The North Korean leader invited Putin to visit North Korea “at a convenient time” and the invitation was “readily accepted,” KCNA said.
Kim, who arrived in Vladivostok aboard his armored train, was expected to stay until Friday for cultural events that Russian media have reported will include a ballet and a visit to the city’s aquarium.
The meeting was Kim’s first with another head of state since returning from his Hanoi summit with Trump.
It followed repeated invitations from Putin after Kim embarked on a series of diplomatic overtures last year.
Since March 2018, the North Korean leader has held four meetings with Chinese President Xi Jinping, three with South Korea’s Moon Jae-in, two with Trump and one with Vietnam’s president.
Putin told reporters that he would fill in Washington on the results of the talks.
“There are no secrets here, no conspiracies... Chairman Kim himself asked us to inform the American side of our position,” said Putin.
There were no concrete announcements or agreements in Vladivostok, but analysts said Thursday’s meeting was valuable to both sides.
“For North Korea, it’s all about securing another exit. China talks about sanctions relief but it doesn’t really put it into action,” said Koo Kab-woo, a professor at the University of North Korean Studies in Seoul.
“For Russia, North Korea is elevating it back to one of the direct parties, on the same footing as China.”
Among the issues that were likely discussed was the fate of some 10,000 North Korean laborers working in Russia and due to leave by the end of this year under sanctions.
Labour is one of North Korea’s key exports and sources of cash. Pyongyang has reportedly asked Russia to continue to employ its workers after the deadline.
Soon after his first election as Russian president, Putin sought to normalize relations with Pyongyang and met Kim Jong Il — the current leader’s father and predecessor — three times, including a 2002 meeting also held in Vladivostok.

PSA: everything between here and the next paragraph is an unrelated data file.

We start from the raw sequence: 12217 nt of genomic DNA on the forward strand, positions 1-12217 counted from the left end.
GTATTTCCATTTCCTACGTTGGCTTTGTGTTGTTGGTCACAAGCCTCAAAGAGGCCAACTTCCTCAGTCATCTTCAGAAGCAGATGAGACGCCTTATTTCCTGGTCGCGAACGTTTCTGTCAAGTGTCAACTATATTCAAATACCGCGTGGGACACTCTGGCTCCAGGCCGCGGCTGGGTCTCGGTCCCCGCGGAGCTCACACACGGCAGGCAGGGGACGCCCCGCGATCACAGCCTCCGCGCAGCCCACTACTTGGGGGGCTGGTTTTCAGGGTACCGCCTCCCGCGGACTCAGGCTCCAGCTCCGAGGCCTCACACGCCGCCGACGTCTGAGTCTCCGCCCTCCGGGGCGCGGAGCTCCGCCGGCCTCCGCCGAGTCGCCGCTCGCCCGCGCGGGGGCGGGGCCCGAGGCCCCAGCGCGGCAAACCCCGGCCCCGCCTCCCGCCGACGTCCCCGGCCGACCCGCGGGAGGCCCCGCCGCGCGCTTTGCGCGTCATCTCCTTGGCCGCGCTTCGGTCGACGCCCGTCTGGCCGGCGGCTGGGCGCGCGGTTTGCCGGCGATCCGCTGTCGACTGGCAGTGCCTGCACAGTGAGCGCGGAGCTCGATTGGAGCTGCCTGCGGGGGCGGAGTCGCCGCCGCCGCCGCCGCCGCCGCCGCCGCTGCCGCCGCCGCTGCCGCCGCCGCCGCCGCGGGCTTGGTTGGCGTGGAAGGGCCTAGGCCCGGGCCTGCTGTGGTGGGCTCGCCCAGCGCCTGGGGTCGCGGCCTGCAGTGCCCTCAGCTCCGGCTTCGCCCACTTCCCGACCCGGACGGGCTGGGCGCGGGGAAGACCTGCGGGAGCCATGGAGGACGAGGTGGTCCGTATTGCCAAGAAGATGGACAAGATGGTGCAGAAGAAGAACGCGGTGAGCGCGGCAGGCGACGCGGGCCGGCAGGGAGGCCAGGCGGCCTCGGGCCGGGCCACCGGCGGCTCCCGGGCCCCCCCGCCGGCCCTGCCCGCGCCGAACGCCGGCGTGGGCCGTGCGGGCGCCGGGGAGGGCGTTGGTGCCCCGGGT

China has since cemented its role as the isolated North’s most important ally, its largest trading partner and crucial fuel supplier, and analysts say Kim could be looking to balance Beijing’s influence.
The last meeting between the leaders of Russia and North Korea came in 2011, when Kim Jong Il told then-president Dmitry Medvedev that he was prepared to renounce nuclear testing.
His son has since overseen by far the country’s most powerful blast to date, and launch of missiles which Pyongyang says are capable of reaching the entire US mainland.
 


Sri Lanka rejects plans for $10m Shariah university

Updated 21 May 2019
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Sri Lanka rejects plans for $10m Shariah university

  • Madrasas to be absorbed by Ministry of Education in wake of Easter Sunday attacks
  • More than 100 arrests have been made following the rioting. A curfew has been lifted and life is returning to normal

COLOMBO: Sri Lankan Prime Minister Ranil Wickremesinghe on Tuesday refused permission for a planned $10 million (SR37.5 million) Shariah university in one of the country’s main cities.

And in the wake of the deadly Easter Sunday terror attacks on hotels and churches, the premier also announced that all madrasas would be brought under the umbrella of Sri Lanka’s Education Ministry.

The latest moves by the Sri Lankan government follow widespread unrest on the island, with anti-Muslim riots having caused damage running into millions of dollars.